I'm a believer that one should always have a smaller core of decent large cap companies that present "relative value" solely because no one really knows where the market will end up and being entirely in cash or net short is basically a gamble(IMO). Companies like GM, AGN, CSCO, T, etc. The truth is this environment can go on longer than anyone expects. There were plenty in 2011-12 who were full blown bears. 5 years later and look where things are. But all in all, I'd concur with most of your sentiment. Looking for an undervalued compounder in this environment; yea right, good luck. Maybe in the oil/material names, but thats it.

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I think Fisher described a behavioral problem with market timing, namely, once you bought this quality stock you always wanted, there is no certainty that your macro-call is correct, nobody really knows if the company is expensive - and he argues in his books, EVEN IF the stock is expensive, that is no reason to sell. Then, after many years of compounding, even if the stock drops 50% after you sell it, he says many people don't get back in or even if it does drop, it can still be higher than the selling price. Lots of moving variables.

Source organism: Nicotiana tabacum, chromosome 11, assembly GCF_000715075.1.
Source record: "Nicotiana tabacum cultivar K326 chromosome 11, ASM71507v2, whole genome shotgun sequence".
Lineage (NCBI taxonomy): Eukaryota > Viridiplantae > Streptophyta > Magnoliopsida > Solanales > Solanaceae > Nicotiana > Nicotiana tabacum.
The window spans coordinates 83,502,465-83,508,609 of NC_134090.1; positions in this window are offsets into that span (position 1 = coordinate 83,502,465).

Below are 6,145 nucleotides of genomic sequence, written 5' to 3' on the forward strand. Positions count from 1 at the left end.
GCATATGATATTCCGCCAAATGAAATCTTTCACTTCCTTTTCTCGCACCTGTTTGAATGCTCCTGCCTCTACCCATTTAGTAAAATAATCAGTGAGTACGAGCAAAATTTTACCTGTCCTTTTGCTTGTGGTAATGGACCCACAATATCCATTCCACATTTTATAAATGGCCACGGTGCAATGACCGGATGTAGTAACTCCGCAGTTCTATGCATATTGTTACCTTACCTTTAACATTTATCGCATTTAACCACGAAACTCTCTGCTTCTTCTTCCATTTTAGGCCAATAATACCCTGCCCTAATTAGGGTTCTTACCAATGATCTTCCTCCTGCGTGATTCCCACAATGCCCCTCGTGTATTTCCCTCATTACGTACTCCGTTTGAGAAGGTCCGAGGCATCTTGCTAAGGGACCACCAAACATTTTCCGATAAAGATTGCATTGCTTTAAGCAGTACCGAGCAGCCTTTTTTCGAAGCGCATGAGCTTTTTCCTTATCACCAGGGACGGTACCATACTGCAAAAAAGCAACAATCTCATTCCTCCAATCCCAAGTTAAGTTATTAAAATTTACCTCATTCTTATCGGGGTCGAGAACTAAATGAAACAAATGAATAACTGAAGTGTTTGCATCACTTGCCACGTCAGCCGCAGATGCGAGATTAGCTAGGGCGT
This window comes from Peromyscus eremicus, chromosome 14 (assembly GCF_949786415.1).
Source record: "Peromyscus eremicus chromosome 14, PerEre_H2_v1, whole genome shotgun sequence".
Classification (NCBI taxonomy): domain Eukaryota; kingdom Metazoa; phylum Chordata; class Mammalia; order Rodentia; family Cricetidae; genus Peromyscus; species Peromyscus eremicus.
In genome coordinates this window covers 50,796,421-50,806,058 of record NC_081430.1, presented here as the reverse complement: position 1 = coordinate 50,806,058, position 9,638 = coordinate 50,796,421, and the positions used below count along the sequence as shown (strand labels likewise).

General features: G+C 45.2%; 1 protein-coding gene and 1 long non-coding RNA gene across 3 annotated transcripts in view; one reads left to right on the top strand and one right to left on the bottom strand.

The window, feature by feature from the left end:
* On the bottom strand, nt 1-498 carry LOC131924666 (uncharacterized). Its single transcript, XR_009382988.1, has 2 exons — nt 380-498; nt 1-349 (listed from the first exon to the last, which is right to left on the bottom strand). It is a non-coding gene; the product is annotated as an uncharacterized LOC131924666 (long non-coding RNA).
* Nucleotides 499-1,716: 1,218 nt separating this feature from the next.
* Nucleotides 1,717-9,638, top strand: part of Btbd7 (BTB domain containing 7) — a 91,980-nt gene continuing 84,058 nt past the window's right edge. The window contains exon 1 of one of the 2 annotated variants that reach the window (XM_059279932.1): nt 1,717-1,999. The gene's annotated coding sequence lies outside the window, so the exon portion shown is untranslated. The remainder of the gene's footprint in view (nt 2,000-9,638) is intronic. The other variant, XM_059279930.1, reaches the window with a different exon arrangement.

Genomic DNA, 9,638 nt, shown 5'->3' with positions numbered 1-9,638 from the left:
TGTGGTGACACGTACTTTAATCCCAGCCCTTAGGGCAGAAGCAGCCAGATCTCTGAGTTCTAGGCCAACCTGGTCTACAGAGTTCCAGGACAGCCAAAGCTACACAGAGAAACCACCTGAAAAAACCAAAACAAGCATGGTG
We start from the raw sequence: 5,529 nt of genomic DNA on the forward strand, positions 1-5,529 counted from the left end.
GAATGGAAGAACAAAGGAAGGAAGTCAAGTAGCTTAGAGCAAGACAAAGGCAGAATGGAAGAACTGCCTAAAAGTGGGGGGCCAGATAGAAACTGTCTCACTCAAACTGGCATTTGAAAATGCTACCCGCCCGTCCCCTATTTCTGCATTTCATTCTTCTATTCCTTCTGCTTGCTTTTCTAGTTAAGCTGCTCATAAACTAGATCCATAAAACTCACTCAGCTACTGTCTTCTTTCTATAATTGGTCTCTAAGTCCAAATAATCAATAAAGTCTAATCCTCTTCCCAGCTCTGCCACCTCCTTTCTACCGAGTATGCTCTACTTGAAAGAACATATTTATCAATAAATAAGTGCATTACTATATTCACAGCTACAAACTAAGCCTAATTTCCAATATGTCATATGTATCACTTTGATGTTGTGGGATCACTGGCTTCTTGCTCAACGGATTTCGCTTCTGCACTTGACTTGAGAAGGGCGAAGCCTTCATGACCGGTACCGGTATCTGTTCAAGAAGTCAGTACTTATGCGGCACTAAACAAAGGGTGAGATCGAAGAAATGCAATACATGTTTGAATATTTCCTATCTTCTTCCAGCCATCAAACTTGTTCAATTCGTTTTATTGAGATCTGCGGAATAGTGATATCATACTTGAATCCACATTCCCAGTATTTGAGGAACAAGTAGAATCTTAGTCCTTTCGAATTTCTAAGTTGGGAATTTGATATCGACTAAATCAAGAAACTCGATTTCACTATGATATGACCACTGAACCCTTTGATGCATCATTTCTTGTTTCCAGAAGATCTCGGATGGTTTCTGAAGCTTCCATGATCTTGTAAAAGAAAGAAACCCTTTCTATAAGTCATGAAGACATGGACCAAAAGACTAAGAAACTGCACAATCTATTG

The big danger is leverage, but I'm not personally going to 100% cash especially since it's not entirely clear there is euphoria. 0.75% interest rates and 20x-25x P/E on quality stocks does not strike me as expensive. There have been times when blue chips were like 40 to 50x P/E at rates of 3-4%. If anything, at these low levels, even penciling in 3 more rate hikes to 1.5%, what is stopping stocks from reflecting these low rates and going to 50x P/E ?

 

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If anything, at these low levels, even penciling in 3 more rate hikes to 1.5%, what is stopping stocks from reflecting these low rates and going to 50x P/E ?

 

Low growth prospects. I think the general consensus is many of these blue-chips are close to saturated in their markets.

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Welcome to the board.

 

We were reminded many years ago that investing is about USING the capital, & riding BOTH the yield AND quality curves.

 

Always keep the core positions in quality, leverage into lesser quality only when yields have crashed.

Once mean reversion occurs sell off the lessor quality, pay off the margin, pay yourself a healthy distribution - and do something life changing with it. It works very well ;)

 

SD

 

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scorpion capital,

Thank you for the insight. I wonder if there is such a strong link between general valuation levels and so called risk-free interest rates.

To tie in with a concept shared by SharperDingaan, some solid investments were sold in the recovery after the GR in order to get rid of investment leverage which I don't use generally and which I don't plan to use anymore.

The key for me is not really the general valuation levels but the fact that, in my own limited universe, I just don't see compelling opportunities.

Hopefully, in this forum, I can help uncover some and be assisted by others on this forum in doing so.